Inner Nature: Palynology

By Vidya Rajan, Columnist, The Times

Palynology is the study of tiny particles such as pollen, spores, dust and soil particles, microfossils, and other miniature items that are carried as inclusions in macro items such as rock layers, soil on a shoe, paint on a wall, and foodstuffs such as honey. The presence of pollen in honey provides a clue to the flowers from which bees obtain nectar, and is a key method for tracing honey origins and verifying specialty honey labels of expensive honey such as manuka honey. But there are a whole lot of other people who also use pollen for detection purposes: forensic pathologists, paleontologists, art historians, archaeologists, and drug enforcement agencies. Let’s unpack that staggering list.

Pollen is the sperm of many land plants. In water or in aqueous media, sperm can swim from the spermatogonia (the place where sperm is made, equivalent to the testes of animals) to the ovule (the egg of the plant). Since they have to travel, evolution has resulted in sperm shedding pretty much everything except the genetic material that they will contribute to their offspring. Waterborne sperm swim, so they do have a flagellum (tail) with which to travel towards the chemical signals that the egg produces. Plants that have waterborne sperm are mosses, ferns, and cycads, and these all need water for reproduction, explaining why they grow in wet places. But plants better adapted to land have had to get to the egg across dry spaces. A fragile sperm propelled by a tail just doesn’t cut it. A series of iterative evolutionary steps by which sperm lost their tail, but instead developed a protective coat made of a waterproof chemical called “sporopollenin”. Or should I say a collection of chemicals, because sporopollenin is a heterogeneous mixture of a collection of hydrophobic molecules such as long-chain fatty acids and carotenoids, and a slew of phenolics and other chemicals, all cross-linked together into a tough capsule, resistant to drying, digestion, and mechanical damage, but conveniently ornamented with apertures out of which the nuclei inside can emerge to fertilize the ovule.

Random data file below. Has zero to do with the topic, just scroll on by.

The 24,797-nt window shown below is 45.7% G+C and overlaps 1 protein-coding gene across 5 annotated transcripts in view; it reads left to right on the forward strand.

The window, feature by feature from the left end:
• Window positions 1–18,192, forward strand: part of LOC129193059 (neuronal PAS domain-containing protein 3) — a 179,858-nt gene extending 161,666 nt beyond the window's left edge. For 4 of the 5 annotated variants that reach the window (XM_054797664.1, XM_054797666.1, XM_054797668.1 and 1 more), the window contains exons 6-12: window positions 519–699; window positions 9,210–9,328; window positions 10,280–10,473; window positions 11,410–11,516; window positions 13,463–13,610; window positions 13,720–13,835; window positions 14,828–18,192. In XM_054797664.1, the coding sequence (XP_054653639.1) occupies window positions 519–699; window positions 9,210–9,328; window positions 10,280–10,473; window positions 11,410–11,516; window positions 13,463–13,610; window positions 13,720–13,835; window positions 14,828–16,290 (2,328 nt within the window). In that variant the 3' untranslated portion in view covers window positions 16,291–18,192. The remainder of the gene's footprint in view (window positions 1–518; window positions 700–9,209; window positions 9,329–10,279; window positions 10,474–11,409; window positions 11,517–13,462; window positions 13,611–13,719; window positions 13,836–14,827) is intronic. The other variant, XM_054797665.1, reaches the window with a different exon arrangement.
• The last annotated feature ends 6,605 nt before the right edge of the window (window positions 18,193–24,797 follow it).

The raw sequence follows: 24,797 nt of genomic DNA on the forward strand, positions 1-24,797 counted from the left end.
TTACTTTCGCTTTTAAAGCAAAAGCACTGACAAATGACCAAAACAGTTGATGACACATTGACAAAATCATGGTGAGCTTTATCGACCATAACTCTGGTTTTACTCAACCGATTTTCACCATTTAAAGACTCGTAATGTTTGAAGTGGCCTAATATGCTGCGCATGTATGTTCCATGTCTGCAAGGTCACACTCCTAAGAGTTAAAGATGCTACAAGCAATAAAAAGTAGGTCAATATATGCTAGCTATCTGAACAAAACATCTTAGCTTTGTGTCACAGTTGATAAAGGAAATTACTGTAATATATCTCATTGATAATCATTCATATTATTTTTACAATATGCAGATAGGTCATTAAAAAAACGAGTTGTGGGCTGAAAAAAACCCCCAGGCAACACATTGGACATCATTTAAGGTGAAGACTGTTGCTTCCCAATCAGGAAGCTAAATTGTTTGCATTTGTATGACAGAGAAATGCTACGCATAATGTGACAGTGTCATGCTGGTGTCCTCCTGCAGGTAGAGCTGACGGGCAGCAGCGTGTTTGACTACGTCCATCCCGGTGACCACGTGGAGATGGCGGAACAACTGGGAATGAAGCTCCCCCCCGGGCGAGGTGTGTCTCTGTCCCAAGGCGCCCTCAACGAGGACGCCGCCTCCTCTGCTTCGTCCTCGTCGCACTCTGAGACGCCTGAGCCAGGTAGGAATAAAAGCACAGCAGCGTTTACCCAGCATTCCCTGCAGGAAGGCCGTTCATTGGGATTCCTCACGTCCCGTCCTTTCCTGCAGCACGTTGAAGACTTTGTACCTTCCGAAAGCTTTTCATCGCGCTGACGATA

I use the adjective “ornamented” deliberately in the last sentence. The reason that pollen fascinates a whole bunch of people (see list above) is not just its remarkable resistance to destruction, but also its structure, which is unique to different plant species (see the figure). This makes pollen a durable and specific identifier for a variety of purposes. Forensic pathologists can seek out pollen that may have hitched a ride on car tires or shoe treads of murder victims to assess if the body was moved from the site of the murder to a different disposal site by matching the pollen on the body and in the soil around. (A recent discovery of a structure called “Borg DNA” in wetland microorganisms also might prove to be a tracer, in the same way as pollen or DNA fingerprinting.)

Miscreants who adulterate drugs can also be tripped up by palynology. The comparison of crushed up drugs under the microscope can distinguish ones that were prepared under unsanitary conditions, which can lead to the inclusion of dust particles, fibers, and even microscopic mites, in the preparations. The US Federal Government’s Food and Drug Administration has inspectors who do random spot checks on drug manufacturing plants around the world and collect samples for forensic testing. Failure to comply with Good Manufacturing Practices can lead to being slapped with a “FDA Form 483” which puts the manufacturer on notice for failure to comply with hygiene or labeling standards, and can lead to the plant being shut down.

Dr. Vaughn Bryant, of Texas A&M University, is the godfather of melissopalynology, the study of pollen in honey. By diluting honey with water and filtering it through a fine-pore filter, pollen grains in the honey can be recovered, their structure traced to their source plant, and the composition compared to the label’s claims. It is a federal offense under the Fair Packaging and Labeling Act of 1967 to mis-label the contents of a container. It’s because of FPLA that beekeepers must put their information on the label of honey that they sell to customers. Any downstream problems can then be traced to the source. The alphabet-soup of federal agencies (USDA, FDA, CDC and so on) who concern themselves with keeping the public safe use these labels to trace back to potential contamination. Using melissopalynology, it has been found that some honey on the shelves of grocery stores is really sugar-water. Having been caught, the miscreants have evolved their methods too: some actually mix pollen grains into sugar-water! But nature is far more subtle – there are volatiles, DNA, isotopes, and other signatures that cannot be mixed into honey. With the right equipment, honey can be traced back to its terroir in a manner similar to fine wine.

Maybe we should identify local honey with our 9-digit Zip code. Honey With A Zip. What could be sweeter?

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